At a macro level, effective deterrence lies at the heart of operational excellence. Creating a regime where firms self-regulate to promote ‘good finance’ is the ideal to aim at. For that to happen we need to design our activities such that the proportionality of our rules, the chances of being caught breaching them and the  consequences of so doing, align firms’ self-interest with the desired regulatory outcome. The greater the divergence of interest, the higher the costs of the regulator doing sufficient work to secure a given outcome and/or the greater the likely detriment being incurred. Effort and effectiveness need not be in linear alignment. A powerful example of this in practice recently has been the introduction of the Senior Managers’ regime. Done at a comparatively modest cost, the regime has resulted in senior management concentrating on their firm’s conduct in a much more focused manner, without the need for greatly enhanced supervision.

We need to understand psychology as much as being financial analysts. Behavioural economists have shed light on the way that real people behave, and it is not necessarily in line with econometric models. Human bias, over optimism, herding, hindsight and, dare I say it, apparent irrationality are alive and well in some consumers. So, unfortunately, are the asymmetry of knowledge, market power, and regrettably the temptation to cheat in some firms.

At the micro level, there is no electronically shrink wrapped manual that can tell a conduct regulator how to deal with each situation, the exercise of good judgement can be aided by technology, but not supplanted. Do we authorise that firm, allow this product to be sold, investigate that whistleblowing report, conduct this competition market study, pass such and such a rule, or initiate enforcement proceedings? These are ‘micro’ decisions that have to be made every day. It is a fact that the public perception of the regulator rests as much on these individual decisions as it does on the big picture. This we have to cope with – as the Chairman of the BBA said to me shortly after arrival in post ‘the regulators’ lot is not a happy one’. Be that as it may, it is not as I would wish it to be. It is not just in the interests of the regulator, but of society as a whole, that the costs and consequences need to be measured in the round rather than by sensational headlines. After all it is the public who ultimately bear the costs of regulation as well as benefit from its outcomes.

 

Measurement and transparency

And so to my fifth and last building block, measurement and transparency. In their recent paper, Performance measurement by regulators’, the National Audit Office have set out some key concepts for the measurement of regulatory success or failure. The three principles of economy, efficiency and effectiveness can be broadly measured as inputs, outputs and outcomes. In the case of conduct, the last of these is not readily capable of quantitative evaluation, particularly when seeking to measure misconduct that was prevented. Equally, the apparently ideal state of nothing having gone wrong in a period may be due either to the excellence of the regulator or to the inadequacy of the detection system, time eventually tells! But some sort of measure is valuable, not least because it gives confidence over time to the public that the job is being well done. Proxies such as surveys, reported complaints, suspicious activity levels help to paint a picture, and become more persuasive if consistently measured over time. Aged only four, it is dangerously early for the FCA to claim any sort of success, but at least the soft measures that we have suggest that we are headed in the right direction.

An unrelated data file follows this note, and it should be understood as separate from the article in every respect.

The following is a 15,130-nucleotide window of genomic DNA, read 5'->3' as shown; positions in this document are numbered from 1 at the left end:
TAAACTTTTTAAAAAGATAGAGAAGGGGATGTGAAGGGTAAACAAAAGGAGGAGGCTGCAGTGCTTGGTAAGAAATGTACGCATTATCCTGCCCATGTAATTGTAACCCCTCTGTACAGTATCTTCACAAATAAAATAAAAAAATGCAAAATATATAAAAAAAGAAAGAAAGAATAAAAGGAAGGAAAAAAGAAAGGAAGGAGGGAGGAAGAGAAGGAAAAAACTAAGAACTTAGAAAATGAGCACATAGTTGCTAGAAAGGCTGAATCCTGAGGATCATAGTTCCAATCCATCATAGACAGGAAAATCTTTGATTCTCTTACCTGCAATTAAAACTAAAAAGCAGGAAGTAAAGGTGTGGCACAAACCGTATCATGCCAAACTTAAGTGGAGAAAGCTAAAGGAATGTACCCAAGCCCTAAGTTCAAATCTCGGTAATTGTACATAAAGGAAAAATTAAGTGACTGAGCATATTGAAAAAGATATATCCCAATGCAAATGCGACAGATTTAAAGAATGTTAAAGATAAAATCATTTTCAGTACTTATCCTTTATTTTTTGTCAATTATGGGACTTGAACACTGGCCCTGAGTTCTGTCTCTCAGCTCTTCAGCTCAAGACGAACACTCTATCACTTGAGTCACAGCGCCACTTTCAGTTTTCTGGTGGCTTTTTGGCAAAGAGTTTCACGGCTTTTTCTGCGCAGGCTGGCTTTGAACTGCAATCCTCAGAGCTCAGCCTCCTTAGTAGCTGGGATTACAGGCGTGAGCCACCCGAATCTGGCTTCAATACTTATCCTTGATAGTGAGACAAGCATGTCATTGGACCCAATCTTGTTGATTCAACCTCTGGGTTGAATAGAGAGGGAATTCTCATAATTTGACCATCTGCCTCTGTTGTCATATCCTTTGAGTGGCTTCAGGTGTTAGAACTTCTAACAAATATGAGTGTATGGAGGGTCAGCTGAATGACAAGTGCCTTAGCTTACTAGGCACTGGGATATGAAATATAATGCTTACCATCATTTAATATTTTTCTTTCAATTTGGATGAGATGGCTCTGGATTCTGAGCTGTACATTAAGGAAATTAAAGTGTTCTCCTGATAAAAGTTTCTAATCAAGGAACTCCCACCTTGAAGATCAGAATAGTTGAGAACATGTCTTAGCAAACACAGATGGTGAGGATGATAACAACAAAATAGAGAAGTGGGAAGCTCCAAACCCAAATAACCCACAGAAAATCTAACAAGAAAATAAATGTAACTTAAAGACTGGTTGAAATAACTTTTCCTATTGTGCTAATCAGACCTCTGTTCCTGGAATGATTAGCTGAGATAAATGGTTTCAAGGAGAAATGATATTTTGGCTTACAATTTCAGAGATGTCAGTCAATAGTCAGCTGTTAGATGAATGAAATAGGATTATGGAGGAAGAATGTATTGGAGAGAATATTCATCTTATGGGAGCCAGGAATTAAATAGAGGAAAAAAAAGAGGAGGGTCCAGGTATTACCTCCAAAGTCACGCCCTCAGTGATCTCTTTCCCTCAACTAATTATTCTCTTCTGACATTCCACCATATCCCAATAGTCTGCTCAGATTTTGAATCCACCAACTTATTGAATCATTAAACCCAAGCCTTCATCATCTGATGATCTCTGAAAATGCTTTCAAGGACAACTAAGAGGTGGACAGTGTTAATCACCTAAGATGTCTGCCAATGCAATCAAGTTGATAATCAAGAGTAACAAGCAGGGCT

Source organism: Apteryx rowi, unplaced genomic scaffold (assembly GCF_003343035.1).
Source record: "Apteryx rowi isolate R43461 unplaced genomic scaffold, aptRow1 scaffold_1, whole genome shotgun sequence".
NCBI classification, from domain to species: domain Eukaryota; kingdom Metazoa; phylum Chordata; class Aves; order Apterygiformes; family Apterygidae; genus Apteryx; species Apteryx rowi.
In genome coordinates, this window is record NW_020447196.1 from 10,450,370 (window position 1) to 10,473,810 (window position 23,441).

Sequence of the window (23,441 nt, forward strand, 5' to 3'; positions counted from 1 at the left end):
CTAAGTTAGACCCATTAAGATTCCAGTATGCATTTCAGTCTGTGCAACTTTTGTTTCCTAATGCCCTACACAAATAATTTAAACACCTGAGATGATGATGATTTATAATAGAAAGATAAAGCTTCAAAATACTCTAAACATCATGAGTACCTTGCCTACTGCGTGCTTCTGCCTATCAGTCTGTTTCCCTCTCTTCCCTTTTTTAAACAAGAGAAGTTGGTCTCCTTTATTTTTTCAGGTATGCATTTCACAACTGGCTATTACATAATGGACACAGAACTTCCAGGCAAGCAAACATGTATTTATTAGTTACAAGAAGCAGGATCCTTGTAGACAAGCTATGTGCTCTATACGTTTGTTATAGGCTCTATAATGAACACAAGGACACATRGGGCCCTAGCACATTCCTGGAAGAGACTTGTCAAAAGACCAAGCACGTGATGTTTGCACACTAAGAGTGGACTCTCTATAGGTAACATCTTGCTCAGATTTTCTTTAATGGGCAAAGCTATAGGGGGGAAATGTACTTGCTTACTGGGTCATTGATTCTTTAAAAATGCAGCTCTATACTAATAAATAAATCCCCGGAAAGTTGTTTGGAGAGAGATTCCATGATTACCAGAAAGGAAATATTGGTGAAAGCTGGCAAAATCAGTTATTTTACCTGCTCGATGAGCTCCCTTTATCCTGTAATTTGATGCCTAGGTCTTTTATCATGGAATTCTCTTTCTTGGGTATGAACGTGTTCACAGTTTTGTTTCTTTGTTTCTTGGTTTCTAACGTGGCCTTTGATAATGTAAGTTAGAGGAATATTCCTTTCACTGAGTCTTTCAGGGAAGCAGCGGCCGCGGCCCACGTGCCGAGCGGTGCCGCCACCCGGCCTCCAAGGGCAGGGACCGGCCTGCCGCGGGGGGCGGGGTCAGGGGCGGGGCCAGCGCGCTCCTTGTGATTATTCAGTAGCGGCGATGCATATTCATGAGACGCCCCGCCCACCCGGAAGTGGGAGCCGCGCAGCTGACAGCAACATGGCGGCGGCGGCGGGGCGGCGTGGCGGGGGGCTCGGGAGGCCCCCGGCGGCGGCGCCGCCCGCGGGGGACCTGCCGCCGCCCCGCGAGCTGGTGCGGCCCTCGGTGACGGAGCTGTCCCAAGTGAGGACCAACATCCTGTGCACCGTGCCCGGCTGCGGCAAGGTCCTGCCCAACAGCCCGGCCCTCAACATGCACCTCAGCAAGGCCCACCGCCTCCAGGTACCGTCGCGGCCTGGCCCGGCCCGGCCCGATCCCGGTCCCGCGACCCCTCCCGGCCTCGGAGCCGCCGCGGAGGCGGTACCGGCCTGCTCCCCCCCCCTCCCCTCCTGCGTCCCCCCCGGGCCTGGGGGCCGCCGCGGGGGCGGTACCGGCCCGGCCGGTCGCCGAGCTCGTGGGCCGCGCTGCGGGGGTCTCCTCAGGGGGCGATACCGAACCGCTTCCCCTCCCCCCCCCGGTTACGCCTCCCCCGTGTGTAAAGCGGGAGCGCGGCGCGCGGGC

Conclusion

The separation of the old FSA into its two component parts has had the consequence of giving conduct regulation a status and focus that it previously never had. Unlike the prudential environment there is a relative dearth of academic research into what works best. Not surprisingly, the building blocks that I have described tonight were not sitting in some intellectual builder’s yard pre hewn to exactly the right dimensions. There is still, in my opinion, some way to go before we get them all where they need to be. We should also be cognisant of the fact that success is not siloed into these five compartments. Regulators need no reminding that we are only as good as our weakest link. Rome may not have been built in a day, but built it was.  We should be ambitious for our future, if a little patient with our rate of progress.

John Griffith Jones, Chairman at the FCA, 14th Feb 2017